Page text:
Top Republican Says President Would ‘Spoil The Well’ If He Acted Before Congress Moves On Reform

CREDIT: AP Photo/J. Scott Applewhite

The House has stalled in making any real progress on immigration reform since the Senate passed its own bill last June. But on Monday, House Speaker John Boehner (R-OH) said that President Obama would “spoil the well” if he acted to move on immigration reform before Congress enacts a law. During an interview with Fox News’ Megyn Kelly Boehner also dismissed former Florida Gov. Jeb Bush’s (R) softened stance on undocumented immigrants crossing the border out of an “act of love,” saying that “we’re a nation of laws.”

BOEHNER: The American people want us to deal with immigration for reform. It’s a political football for the past 15 years. I’ve tried to get the House to move on this for the last 15 or 16 months, but every time the President ignores the law like the 38 times he has on Obamacare, our members look up and go “wait a minute, you can’t have immigration reform without strong border security and internal enforcement? And how can we trust the President to actually obey the law and enforce the law that we would write?”

KELLY: He’s under more pressure now to do more by executive order on the subject of illegal immigration to defer more deportations, to use his pen and his phone as he says, to get around a Congress he thinks is standing in his way of reform. If he does that, pursues that, what if anything do you do?

BOEHNER: That will make it almost impossible to ever do immigration reform because he will spoil the well to the point where no one will trust him by giving him a new law that he will implement the way the Congress intended.”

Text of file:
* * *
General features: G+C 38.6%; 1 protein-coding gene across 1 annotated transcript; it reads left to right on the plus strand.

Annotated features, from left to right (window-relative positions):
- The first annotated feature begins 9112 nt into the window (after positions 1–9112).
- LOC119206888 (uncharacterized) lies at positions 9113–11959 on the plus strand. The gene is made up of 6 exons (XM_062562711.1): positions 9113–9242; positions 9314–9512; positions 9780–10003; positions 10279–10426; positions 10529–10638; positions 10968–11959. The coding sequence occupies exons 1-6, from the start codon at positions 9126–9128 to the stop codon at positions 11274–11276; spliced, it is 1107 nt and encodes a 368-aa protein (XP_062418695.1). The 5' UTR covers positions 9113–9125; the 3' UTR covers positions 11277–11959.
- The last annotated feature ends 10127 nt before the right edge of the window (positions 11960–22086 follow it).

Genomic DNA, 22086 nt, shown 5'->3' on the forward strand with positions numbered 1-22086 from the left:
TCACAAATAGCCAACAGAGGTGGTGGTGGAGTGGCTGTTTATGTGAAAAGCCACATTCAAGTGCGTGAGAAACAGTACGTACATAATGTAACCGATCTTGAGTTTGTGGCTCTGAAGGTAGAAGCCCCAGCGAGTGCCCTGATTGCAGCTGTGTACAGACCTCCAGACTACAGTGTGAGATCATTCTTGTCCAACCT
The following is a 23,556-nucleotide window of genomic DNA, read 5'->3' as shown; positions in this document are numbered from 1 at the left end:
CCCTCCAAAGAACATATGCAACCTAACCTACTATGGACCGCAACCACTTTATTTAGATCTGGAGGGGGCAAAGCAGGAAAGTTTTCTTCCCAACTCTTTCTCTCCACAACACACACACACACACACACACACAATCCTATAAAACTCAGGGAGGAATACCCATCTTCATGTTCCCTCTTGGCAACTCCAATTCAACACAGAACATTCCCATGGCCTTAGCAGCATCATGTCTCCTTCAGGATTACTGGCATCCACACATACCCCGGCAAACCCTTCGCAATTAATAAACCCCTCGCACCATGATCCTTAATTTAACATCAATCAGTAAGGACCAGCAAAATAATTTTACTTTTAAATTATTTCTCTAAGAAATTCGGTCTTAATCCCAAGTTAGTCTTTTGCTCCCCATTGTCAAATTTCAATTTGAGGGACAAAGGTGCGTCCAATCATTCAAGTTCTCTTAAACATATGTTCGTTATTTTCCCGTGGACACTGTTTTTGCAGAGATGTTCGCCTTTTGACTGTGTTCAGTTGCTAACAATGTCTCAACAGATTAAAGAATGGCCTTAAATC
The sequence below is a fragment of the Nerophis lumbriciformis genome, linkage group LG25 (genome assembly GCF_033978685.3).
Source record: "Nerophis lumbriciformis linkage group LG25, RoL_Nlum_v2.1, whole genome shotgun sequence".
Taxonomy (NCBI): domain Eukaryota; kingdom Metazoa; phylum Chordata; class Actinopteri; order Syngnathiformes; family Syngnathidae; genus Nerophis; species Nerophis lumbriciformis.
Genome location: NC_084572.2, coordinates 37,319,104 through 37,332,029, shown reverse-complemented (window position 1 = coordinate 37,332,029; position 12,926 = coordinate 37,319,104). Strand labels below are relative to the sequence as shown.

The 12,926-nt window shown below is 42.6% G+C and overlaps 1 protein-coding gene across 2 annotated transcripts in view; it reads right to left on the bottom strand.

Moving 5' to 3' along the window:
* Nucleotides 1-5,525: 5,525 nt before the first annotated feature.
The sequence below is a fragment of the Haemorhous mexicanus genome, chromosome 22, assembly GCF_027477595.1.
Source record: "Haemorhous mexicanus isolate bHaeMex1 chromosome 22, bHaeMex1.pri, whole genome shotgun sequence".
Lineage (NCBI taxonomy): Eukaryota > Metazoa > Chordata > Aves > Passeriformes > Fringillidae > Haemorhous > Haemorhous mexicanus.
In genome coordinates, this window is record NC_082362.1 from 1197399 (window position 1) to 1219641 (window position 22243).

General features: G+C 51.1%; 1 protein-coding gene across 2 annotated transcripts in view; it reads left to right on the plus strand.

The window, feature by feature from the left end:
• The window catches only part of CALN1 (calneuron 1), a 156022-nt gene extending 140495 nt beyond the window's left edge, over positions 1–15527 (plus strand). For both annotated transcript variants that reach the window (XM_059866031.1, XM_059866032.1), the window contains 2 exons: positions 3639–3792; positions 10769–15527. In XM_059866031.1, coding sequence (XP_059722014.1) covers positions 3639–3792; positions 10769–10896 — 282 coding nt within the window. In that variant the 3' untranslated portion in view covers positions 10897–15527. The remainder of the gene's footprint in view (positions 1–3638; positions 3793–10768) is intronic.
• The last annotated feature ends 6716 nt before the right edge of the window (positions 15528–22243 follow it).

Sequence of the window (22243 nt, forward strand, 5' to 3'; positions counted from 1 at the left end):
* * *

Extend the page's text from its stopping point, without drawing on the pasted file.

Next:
When asked about former Florida Gov. Jeb Bush’s recent comment in which he said that undocumented immigrants are crossing the borders out of an “act of love,” Boehner responded, “To most people around the world, the United States is utopia. And frankly, most people want to come here. And I understand what Jeb is saying, but we’re also a nation of laws. And for those here without documents, they have to face the law at some point.”

House Republicans have done little to move a bill on a possible path to the House floor, and there no sign of a change. As Boehner indicated Monday night and many times before, House Republicans already claim that distrust of Obama is preventing reform, even though Obama has not taken any recent executive actions on immigration, and has seen some two million deportations on his watch. In fact, Obama has stated such a preference for congressional over executive action that he has even supported piecemeal bills as an alternative to one comprehensive reform bill, saying, “If they want to chop that thing up into five pieces, as long as all five pieces get done, I don’t care what it looks like.”

But while some Republicans have claimed a theoretical commitment to reform, they have come up with a litany of excuses not to act. In recent weeks, they declined to pursue procedural efforts to get reform passed, including refusing to force a vote on something known as a “discharge petition,” refusing to add the bill as a “previous question” to a national monuments bill, and voting against adding comprehensive immigration reform as an amendment to the 2015 fiscal year Republican budget plan. House Republicans are expected to vote down another House Democrat effort on Tuesday afternoon to allow the immigration reform amendment to the Ryan budget to be debated.

Immigration advocates have long pressured the President to use executive action to stop the deportation of undocumented immigrants who would have qualified for legal status under the Senate’s comprehensive immigration reform bill — essentially all immigrants who have not committed serious offenses. A New York Times analysis found that about 80 percent of the two million deportations that occurred under the Obama administration, have not committed serious crimes. And Immigration and Customs Enforcement (ICE) data released to Bloomberg News indicated that Obama had deported “about 76,200 immigrants, representing some 20 percent of all deportations from the U.S. last year, were expelled after being convicted of immigration-related crimes or traffic offenses… Those infractions generally wouldn’t block citizenship under the Senate measure.”